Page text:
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'Parading Culture', by Neil Narman

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Text: Neil Jarman
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Belfast Telegraph, 10.7.97
Neil Jarman

Holding parades to mark significant anniversaries, to assert political power or simply as a social event, is a long established custom in Ireland. The earliest report of a parade describes a Corpus Christi procession through Dublin in 1498, but it is unlikely that this was the first such event. Parading therefore has a long `tradition' and one that predates the loyal orders by some 300 years.

Although one can trace a common thread from this early parade through to the present, the practice of parading has obviously changed considerably. One consistency has been that the wider culture of parading: the scale and the number of the events, the music and the symbolic displays associated with them, have always been part of the broader political culture of the island.

It is impossible to separate the religious, from the political, the social and the cultural at parades. Most operate at a number of different levels. The Corpus Christi procession formally marked a religious anniversary but it was organised by the City Guilds and therefore also served as a display of their wealth and power. For those watching it was an enjoyable holiday spectacle.

Parades are always complex and dynamic events, and they will mean different things to different people. Although they may appear the same from year to year, in relation to the wider social context they are always changing. The impetus for changes in the nature and style of parades has often been greatest at periods of political tension or transformation as a few examples will illustrate.

The modern era of parading began when the Volunteers established the practice in the north of Ireland in the 1770s. Initially a paramilitary force (another longstanding `tradition'), the Volunteers swiftly turned their attention to supporting demands for reform of the Irish parliament.

Volunteer companies regularly paraded the streets of Ulster in support of their cause and these recurrent displays of strength increased the pressure on Westminster and helped to achieve their political demands. But their parades also became a fashionable pastime, attracting large crowds and admiration for the elaborate uniforms, flags and music.

The parading legacy was taken up by the Orange Order and from 1796 they celebrated the Williamite anniversaries widely, but by the 1820s Catholic Ribbonmen were also organising regular parades on St Patrick's day. With a background of transformation to an industrial economy and O'Connell's campaign for Catholic Emancipation, parades became the focus for local struggles for power, dominance and control of territory.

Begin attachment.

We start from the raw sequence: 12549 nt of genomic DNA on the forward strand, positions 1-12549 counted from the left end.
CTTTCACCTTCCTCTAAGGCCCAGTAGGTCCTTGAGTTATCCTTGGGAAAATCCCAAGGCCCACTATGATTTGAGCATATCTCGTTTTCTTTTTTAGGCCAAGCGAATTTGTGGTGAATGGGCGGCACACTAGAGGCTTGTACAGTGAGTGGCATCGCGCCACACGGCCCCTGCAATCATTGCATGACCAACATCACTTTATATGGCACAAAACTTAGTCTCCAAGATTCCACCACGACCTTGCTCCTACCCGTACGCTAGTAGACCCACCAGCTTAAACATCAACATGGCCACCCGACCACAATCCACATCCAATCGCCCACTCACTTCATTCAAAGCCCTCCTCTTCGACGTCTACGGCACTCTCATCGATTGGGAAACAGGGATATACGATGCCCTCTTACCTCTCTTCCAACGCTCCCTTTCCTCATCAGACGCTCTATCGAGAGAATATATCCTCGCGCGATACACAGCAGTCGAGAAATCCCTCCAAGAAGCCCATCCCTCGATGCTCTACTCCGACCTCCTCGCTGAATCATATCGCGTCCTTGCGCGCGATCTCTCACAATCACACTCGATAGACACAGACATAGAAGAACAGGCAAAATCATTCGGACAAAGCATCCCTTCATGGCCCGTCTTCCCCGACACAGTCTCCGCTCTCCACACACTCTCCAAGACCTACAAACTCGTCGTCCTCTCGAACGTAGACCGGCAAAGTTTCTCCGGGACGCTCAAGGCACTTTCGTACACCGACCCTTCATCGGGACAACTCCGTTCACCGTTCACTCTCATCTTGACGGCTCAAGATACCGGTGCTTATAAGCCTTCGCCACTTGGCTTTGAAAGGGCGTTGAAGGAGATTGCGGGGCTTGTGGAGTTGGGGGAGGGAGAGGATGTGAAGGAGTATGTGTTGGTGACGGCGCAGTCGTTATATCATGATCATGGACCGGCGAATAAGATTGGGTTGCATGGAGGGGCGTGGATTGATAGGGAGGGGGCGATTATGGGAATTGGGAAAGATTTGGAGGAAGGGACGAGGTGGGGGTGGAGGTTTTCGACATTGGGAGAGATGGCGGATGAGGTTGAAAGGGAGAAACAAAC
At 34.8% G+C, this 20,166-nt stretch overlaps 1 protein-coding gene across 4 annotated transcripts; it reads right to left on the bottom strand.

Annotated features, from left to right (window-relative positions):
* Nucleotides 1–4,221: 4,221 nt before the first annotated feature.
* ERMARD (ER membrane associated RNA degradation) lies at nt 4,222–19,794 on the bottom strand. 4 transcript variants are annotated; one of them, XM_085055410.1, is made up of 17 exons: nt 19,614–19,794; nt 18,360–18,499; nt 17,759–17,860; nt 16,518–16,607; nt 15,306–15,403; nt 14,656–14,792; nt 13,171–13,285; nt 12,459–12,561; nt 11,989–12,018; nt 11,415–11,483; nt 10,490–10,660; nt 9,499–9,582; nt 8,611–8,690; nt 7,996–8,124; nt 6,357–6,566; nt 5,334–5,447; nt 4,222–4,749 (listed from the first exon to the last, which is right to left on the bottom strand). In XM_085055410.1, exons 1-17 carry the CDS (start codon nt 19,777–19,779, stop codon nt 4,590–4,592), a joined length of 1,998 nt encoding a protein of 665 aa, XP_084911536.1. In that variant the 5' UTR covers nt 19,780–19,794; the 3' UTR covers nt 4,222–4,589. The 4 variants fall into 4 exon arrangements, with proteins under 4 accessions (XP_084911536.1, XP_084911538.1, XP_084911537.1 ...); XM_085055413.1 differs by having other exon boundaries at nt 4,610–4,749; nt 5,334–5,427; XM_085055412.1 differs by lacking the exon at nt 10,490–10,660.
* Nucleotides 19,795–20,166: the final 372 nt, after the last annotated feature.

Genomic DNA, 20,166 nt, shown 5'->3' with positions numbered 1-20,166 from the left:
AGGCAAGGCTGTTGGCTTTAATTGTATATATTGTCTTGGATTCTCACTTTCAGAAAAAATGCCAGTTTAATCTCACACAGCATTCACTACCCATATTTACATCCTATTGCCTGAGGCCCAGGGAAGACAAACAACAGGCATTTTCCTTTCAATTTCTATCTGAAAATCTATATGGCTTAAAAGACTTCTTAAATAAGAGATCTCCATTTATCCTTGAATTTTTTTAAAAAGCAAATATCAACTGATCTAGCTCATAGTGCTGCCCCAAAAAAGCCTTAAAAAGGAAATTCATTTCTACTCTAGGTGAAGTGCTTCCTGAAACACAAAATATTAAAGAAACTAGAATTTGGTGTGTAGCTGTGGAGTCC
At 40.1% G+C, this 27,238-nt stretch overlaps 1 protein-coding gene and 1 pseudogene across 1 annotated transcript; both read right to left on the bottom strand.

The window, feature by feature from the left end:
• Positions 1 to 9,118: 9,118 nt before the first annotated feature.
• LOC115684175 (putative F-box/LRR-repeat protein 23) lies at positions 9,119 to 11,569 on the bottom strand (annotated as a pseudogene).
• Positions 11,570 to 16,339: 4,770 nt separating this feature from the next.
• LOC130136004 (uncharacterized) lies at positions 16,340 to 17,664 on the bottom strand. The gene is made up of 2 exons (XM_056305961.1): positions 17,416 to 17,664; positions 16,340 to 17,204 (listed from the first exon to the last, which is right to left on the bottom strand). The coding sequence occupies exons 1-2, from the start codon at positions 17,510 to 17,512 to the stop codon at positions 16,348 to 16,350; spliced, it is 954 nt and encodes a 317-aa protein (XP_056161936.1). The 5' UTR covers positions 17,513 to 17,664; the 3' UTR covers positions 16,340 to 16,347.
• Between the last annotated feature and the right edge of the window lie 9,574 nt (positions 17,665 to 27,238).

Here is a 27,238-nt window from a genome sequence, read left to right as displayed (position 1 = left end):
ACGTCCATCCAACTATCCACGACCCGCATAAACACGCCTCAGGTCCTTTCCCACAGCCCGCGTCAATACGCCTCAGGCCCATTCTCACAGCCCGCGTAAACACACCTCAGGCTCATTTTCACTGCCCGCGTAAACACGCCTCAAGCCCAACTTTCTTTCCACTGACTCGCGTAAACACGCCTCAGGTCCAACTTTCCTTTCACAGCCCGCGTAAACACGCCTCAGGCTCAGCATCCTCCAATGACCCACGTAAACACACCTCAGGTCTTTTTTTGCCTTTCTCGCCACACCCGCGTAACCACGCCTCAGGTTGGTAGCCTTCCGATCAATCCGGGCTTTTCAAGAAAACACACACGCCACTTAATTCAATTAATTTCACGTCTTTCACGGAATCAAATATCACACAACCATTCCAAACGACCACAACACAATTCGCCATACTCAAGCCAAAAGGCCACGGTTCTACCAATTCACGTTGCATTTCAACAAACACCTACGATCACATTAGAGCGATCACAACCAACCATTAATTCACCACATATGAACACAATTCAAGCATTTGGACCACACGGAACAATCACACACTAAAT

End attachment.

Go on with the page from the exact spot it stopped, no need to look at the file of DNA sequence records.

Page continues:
Violent clashes throughout the 1820s and 1830s regularly left people dead or injured. The police were often unable to maintain order and attempts to ban parades were widely ignored. It was only when parades were banned under the Party Processions Act in 1836 and the policing system completely reformed, that the annual violence and disorder was halted.

Legal parades resumed in 1872. Most events were peaceful and parading became respectable. The major anniversaries were co-opted by politicians trying to mobilise support for, and opposition to, Home Rule, and the gatherings were used to make important political speeches.

Parades increased both in scale and in number from this time, but the most dramatic developments were in the accompanying visual displays. Banners had long been carried on parades but it was only around the turn of the century that the current style was adopted. A profusion of new images appeared as the ideals and heroes of Irish nationalism and British unionism were elaborated and celebrated.

Some trouble did continue, particularly when nationalists tried to claim the right to parade in Lurgan and Portadown, and on a number of occasions police had to remove Apprentice Boys who protested at the annual St Patrick's day parade around the walls of Derry. However these disturbances were less serious than before and more readily dealt with by the authorities. Generally the police and magistrates tried to accommodate the rights of both communities, although this was often in the face of stern opposition.

With partition parades took on a new significance. Orange parades were encouraged: the Twelfth became a national holiday, and the Black, Apprentice Boys and juniors all established new parading days. In contrast nationalist parades were regarded as a threat and a challenge to Stormont and were restricted to predominately Catholic areas, if not formally banned. Since the 1920s the Orange tradition has flourished, while the Green tradition has withered.

These brief examples highlight the way in which parading has been irrevocably entwined with wider political debates and concerns. But parades, and disputes over parades, are never just a response to wider issues, they must always be seen in their own terms, as expressions of local concerns, as ways of asserting local rights and displays of power. History shows us that the culture of parading is deeply embedded in the social life of the north of Ireland, but it also warns that any resolution to the current disputes must address this constant interplay of local concerns and national issues.

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